The YWCA Dayton has seen a “stark” increase in the number of women helped out of domestic violence situations and compounding the problem is the rise in opioid addiction, according to Shannon Isom, YWCA Dayton’s president and CEO.

» RELATED: YWCA Dayton raises funds to renovate housing units, domestic violence shelter

“I would say within the last five years, there has been a stark increase in the women or families we’re serving,” she said. “The family sizes have definitely gotten bigger. Likewise, the needs have become more complex and multifaceted.”

Opioid epidemic

As domestic violence cases evolve into more complex scenarios, it’s been difficult to keep up with every woman who needs help in Dayton, Isom said. Compared to even three years ago, the shelter is seeing more domestic violence victims struggling with drug and opioid abuse. Isom said there has been an increase in deaths by overdose in the shelter. 

“That then produces trauma to other women in shelter, but then also causes a lot of trauma and burnout much quicker to our staff. Our turnover has increased, which has also burdened the organization financially,”  Isom said.

Shannon Isom serves as the president and CEO of the YWCA Dayton. CONTRIBUTED(Staff Writer)

YWCA Dayton, which has annual operating budget of $3.1 million, provides the only shelter services for women involved in domestic violence cases in Montgomery and Preble counties. In 2016, the crisis support hotline received more than 4,000 calls and 355 new shelter clients — women and children — were served. That’s an increase from the 348 served in 2015, and clients typically stay in the shelter for 60 days on average.

» RELATED: All-female group to build house for single mom in Fairborn

The number of domestic violence arrests in Dayton between 2012 and 2016 increased 33 percent, according to Dayton police. This year, 915 people have been arrested on domestic violence charges.

The domestic rates for both Dayton and Montgomery County exceeded statewide averages, which is typical for larger cities and counties.

More than 76 percent of domestic violence victims in Dayton were female, and 73 percent of victims were female in Montgomery County. And the victimization rate was higher for black individuals than white individuals across all age ranges in Dayton and Montgomery County.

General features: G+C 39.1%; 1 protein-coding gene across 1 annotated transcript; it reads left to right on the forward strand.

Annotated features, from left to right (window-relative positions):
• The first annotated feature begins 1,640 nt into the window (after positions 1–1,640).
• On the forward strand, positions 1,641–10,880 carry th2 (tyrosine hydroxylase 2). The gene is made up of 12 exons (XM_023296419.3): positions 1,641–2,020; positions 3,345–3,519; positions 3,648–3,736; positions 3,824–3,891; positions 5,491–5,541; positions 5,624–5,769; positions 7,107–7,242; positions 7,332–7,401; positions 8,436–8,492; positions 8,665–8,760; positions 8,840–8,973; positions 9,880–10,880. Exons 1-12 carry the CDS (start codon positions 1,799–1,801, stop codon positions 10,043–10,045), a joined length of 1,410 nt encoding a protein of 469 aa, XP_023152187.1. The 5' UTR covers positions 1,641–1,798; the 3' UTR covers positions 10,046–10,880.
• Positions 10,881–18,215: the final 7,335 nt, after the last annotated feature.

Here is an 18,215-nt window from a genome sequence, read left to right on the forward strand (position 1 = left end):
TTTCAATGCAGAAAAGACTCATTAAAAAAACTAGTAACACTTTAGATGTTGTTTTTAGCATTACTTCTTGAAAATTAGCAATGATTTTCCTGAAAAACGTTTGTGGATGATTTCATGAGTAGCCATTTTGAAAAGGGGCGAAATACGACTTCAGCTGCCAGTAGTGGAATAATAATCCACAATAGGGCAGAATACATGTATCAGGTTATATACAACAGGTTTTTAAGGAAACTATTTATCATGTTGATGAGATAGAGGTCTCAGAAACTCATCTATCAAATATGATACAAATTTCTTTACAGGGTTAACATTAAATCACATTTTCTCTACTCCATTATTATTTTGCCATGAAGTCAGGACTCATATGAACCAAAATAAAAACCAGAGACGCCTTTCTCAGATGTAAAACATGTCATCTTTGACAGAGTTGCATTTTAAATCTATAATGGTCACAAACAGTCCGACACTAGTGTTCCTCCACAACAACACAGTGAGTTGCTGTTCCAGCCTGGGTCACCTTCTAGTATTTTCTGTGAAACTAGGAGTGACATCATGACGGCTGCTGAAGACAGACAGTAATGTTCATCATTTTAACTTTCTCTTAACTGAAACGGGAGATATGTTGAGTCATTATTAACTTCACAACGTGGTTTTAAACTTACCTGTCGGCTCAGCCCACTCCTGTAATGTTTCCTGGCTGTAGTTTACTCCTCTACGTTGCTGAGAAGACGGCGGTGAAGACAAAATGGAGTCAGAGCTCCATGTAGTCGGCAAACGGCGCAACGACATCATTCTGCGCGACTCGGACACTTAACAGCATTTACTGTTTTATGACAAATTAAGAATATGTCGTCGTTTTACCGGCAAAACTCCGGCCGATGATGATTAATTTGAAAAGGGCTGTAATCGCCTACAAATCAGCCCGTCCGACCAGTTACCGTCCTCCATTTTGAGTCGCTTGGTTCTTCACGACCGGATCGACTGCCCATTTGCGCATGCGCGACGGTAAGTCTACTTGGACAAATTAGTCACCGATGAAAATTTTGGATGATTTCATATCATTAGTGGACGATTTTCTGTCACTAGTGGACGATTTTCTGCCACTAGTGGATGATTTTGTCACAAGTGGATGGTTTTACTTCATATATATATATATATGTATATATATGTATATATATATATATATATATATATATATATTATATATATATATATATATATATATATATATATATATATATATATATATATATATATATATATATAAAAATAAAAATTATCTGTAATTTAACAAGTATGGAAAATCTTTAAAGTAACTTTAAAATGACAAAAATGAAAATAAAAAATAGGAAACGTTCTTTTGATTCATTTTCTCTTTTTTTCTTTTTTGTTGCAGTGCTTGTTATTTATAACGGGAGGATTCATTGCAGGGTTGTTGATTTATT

Paula Dudley, 54, of Kettering, came to the YWCA in November 2015. An abusive boyfriend would choke and verbally degrade her, and she decided to end the relationship. As she tried to move on, he aggressively stalked her and she feared for her life.

“He’d degrade me. He called me a loser and a bum. I knew it wasn’t me, but I didn’t want to impose on anyone,” she said. “My church family and my friends recommended I come here.”

Dudley said she felt like God sent her to the shelter, and that it’s saved her life in many ways. After struggling with addiction on and off for years, she’s clean now but still confronted with the opportunity to use drugs — even in the shelter. In the spring, one of her close friends died in the shelter of an overdose.

“It was a lot to deal with,” she said.

The separate rooms will all undergo major renovations. KARA DRISCOLL(Staff Writer)

The connection between drugs and violence against women has becoming increasingly difficult to treat in Dayton. The YWCA is constantly looking for available drug and alcohol treatment beds for clients who have also been through domestic violence. About 80 percent of the women served by the YWCA have “intersections between drug and or substance abuse, mental health and violence” issues, Isom said. The rate of drug-addicted and struggling clients is much higher than it was even five years ago, she said.

» RELATED: Conference aims to inspire Dayton women to lead

About 26 percent of domestic violence survivors reported using alcohol or drugs as a way to reduce pain from domestic abuse, and 27 percent said a partner or ex-partner pressured or forced them to use alcohol or drugs more than they wanted, according to a survey conducted by the National Center on Domestic Violence, Trauma & Mental Health.